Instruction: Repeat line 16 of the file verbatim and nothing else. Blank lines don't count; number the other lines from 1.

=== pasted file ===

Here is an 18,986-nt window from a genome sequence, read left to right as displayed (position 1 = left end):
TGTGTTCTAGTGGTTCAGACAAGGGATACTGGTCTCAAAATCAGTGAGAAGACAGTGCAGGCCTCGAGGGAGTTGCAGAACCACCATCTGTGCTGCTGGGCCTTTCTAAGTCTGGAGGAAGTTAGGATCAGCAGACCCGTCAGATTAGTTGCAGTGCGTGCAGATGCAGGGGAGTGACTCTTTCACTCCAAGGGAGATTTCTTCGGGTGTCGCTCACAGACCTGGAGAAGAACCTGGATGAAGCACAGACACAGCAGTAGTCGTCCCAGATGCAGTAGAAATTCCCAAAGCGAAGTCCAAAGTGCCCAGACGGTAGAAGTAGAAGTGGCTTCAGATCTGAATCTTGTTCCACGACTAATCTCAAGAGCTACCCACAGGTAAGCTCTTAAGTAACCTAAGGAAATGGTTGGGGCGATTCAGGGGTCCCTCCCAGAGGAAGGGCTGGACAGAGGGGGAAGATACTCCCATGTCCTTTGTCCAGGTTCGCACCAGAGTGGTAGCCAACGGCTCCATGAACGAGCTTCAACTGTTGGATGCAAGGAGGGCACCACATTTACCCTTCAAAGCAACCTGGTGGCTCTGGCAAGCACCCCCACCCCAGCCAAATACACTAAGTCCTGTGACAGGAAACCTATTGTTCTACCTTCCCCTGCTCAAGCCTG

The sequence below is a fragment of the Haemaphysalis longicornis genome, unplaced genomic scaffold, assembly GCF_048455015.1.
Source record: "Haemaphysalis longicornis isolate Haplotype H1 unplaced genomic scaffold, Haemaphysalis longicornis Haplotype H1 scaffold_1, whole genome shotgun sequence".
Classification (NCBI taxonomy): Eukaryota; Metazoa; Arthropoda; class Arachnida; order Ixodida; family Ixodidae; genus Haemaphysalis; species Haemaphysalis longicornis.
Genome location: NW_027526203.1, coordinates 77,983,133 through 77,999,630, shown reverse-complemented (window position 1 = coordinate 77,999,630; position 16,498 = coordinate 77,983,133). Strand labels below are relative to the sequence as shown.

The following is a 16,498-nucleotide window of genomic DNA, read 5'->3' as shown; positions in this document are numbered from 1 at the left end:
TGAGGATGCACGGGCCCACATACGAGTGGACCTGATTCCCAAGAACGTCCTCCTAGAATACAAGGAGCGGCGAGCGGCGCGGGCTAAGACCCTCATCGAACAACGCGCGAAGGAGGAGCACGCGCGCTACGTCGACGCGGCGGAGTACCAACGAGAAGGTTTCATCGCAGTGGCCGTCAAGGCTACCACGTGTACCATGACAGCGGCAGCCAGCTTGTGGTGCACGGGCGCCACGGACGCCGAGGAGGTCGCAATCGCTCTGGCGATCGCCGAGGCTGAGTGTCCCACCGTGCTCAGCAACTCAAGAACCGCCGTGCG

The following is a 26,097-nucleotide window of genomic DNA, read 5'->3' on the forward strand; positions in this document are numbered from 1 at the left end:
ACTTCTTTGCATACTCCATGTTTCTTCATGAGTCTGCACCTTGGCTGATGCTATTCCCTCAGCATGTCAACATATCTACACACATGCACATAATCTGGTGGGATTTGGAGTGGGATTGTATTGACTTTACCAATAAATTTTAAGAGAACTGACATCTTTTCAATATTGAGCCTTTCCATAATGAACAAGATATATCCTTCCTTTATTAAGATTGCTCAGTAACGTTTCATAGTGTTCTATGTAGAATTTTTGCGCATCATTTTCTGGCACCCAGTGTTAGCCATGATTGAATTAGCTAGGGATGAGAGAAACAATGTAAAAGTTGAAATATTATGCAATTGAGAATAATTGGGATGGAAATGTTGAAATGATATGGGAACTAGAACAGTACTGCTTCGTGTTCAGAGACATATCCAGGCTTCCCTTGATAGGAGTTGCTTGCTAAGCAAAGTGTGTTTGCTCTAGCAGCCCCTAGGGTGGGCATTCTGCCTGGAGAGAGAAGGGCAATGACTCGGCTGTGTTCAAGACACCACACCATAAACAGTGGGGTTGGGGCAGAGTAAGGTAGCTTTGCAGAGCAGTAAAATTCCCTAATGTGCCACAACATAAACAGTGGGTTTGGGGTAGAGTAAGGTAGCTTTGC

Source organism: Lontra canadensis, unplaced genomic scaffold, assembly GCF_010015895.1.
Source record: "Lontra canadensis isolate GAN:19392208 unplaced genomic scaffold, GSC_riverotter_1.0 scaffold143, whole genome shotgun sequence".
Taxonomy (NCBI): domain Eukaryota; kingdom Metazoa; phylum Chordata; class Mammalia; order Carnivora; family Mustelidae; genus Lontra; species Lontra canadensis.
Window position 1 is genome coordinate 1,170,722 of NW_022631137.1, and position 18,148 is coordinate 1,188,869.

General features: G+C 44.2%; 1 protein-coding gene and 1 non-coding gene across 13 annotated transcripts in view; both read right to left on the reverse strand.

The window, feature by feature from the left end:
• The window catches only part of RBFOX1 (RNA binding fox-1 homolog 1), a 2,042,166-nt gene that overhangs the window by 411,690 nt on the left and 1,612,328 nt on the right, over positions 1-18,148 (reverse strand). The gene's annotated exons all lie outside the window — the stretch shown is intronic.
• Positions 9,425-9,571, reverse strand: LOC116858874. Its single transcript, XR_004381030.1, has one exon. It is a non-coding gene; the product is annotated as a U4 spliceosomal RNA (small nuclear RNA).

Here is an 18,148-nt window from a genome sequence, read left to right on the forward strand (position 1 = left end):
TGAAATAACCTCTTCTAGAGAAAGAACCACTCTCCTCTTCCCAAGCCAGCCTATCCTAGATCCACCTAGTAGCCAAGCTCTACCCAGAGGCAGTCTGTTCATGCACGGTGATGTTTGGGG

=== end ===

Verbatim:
The window, feature by feature from the left end: